Often this blog is filled with posts about how I’m coping in my fight with anxiety and the challenges I face, with the odd ‘advice’ post thrown in for good measure. Well for this, I wanted to merge the two. Last week I posted (here) about a challenged I faced with going on holiday. The airports scare me and at one point I thought I’d never go abroad, yet I actually did it. Looking back, I think what did it for me was knowing the end result was going to be my reward. I had something to look forward to, which acted like a shield when fighting this incredibly strong mental illness.
This made me think – if we all had something positive to look forward to, then maybe every fight wouldn’t be so hard?
Now don’t get me wrong, I’m fully aware that when faced with tough situations that make us weak at the knees, finding a positive in that is like finding a clean tooth in Steptoe’s head. However, by consciously forcing ourselves to look for positives in every situation, is it possible that our anxiety will be reduced because we’ve got a shield to protect us?
When battling my demons, I’ve been through every scenario possible, from the doom and gloom of defeat, to the ‘cloud 9’ feeling of triumph, however in my most recent challenges I try to look for positives in every situation to give myself some direction and focus. If I’m heading to a meeting, I change my outlook from “I can’t do this, I don’t want to go” to “I deserve to do this, and it gets me out of the office!”, and chances are when I get there a part of me actually wants to do it.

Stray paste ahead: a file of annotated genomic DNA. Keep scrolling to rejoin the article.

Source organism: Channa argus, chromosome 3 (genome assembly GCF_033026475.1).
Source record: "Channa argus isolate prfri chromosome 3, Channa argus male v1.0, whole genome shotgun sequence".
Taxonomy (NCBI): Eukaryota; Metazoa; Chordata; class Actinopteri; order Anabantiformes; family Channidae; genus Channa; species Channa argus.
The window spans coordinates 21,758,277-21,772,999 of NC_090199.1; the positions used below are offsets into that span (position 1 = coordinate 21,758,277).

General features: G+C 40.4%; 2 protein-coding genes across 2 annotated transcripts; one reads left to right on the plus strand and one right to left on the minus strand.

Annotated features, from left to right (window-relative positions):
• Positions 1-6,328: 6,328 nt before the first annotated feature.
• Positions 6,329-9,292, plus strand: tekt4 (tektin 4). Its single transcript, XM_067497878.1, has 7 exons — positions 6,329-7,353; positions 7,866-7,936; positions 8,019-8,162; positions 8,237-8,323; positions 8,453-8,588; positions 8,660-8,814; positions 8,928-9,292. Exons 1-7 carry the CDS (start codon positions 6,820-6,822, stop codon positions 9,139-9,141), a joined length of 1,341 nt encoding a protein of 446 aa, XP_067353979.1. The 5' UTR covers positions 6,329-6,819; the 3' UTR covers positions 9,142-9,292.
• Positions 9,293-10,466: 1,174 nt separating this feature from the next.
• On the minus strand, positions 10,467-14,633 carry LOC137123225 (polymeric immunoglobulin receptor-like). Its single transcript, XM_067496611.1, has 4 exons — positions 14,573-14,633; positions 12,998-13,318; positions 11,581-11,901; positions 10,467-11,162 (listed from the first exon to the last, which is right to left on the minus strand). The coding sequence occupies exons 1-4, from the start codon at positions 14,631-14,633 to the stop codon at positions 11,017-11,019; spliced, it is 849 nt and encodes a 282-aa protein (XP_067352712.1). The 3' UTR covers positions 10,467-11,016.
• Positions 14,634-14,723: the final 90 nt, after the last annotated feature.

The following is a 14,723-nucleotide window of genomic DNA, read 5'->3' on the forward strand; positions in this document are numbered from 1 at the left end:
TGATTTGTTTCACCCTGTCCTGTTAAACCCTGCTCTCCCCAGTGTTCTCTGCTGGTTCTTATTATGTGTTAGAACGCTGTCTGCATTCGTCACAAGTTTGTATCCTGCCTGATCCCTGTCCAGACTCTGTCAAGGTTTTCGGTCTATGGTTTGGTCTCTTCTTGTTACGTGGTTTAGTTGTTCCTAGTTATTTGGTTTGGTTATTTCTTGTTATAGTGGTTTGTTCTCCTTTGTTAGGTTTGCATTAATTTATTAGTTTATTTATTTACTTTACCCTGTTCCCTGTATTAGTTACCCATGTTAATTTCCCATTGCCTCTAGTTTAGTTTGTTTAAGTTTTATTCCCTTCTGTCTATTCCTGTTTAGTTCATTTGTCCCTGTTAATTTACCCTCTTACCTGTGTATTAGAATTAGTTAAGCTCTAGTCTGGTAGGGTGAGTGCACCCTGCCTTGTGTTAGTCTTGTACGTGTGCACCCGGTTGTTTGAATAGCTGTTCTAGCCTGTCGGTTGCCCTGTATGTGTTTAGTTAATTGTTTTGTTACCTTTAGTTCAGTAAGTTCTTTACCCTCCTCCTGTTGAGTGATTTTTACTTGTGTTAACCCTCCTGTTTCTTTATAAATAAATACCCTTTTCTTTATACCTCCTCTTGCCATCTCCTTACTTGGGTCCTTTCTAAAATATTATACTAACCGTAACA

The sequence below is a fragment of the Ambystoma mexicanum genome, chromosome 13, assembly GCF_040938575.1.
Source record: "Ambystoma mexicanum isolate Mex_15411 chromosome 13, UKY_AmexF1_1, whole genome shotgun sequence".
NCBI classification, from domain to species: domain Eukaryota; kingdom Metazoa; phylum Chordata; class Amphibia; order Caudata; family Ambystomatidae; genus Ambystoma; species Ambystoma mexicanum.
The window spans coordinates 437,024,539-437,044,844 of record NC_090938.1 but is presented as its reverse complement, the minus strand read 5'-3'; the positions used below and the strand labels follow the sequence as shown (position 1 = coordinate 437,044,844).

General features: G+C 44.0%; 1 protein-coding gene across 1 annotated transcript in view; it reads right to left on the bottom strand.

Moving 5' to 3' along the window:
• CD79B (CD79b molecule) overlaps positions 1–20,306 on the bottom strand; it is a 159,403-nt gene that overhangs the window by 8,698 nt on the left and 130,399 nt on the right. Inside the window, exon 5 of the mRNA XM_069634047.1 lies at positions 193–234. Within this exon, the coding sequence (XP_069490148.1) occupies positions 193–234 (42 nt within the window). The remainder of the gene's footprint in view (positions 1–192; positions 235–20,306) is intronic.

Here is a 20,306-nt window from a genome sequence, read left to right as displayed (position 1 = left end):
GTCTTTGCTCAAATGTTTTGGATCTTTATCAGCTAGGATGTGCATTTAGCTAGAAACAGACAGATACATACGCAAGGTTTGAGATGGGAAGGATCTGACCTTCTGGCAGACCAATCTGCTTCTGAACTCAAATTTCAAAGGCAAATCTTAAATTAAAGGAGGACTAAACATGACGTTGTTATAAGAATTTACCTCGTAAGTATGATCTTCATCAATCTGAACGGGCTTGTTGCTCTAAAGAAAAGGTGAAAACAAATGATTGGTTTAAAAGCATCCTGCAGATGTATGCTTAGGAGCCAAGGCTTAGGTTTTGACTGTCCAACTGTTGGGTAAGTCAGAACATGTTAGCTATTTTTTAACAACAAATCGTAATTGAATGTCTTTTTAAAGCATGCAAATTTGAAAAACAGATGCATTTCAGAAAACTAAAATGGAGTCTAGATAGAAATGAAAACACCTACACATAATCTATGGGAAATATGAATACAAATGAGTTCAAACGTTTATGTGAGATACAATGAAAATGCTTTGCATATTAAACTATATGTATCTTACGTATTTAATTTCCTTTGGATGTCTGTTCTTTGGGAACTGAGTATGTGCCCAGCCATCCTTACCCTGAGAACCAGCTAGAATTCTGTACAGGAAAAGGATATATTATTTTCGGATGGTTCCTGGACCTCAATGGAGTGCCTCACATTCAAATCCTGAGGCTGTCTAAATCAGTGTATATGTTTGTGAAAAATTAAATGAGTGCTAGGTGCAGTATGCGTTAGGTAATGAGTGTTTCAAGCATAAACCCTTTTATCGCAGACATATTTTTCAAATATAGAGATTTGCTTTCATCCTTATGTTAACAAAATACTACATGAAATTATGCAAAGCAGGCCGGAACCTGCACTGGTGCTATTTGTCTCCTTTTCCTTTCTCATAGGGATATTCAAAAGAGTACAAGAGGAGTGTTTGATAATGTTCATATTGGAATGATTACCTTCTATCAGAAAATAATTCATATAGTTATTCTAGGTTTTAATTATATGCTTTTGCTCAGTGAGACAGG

Anxiety has a knack for taking everything away and reducing us to a pessimistic ball of sadness who’s outlook is bleaker than a British summer, but we are capable of turning an anxious situation into a positive one, no matter how hard a task this is. I’m a strong believer in finding positives in everything, and have so far been successful.
Whatever challenges you’re about to face over the coming days, weeks, months or even years, anxiety can take everything away from you physically and emotionally, but believe it or not you’re still very much in control, and very capable of feeling positive in the darkest of situations.
Next time you face a challenge that would normally prove difficult, try changing your way of thinking. When you find yourself thinking “I can’t do this, I shouldn’t be here, this isn’t going to work”, spin this around. Repeat over and over, silently or out loud, “I can do this, I should be here, this is going to work”. Repeat this over and over in your head. Keep going, and don’t stop until you believe it.
Positivity and fight are all we have when facing anxiety head on, so use these tools to their maximum potential. Push on. Keep going.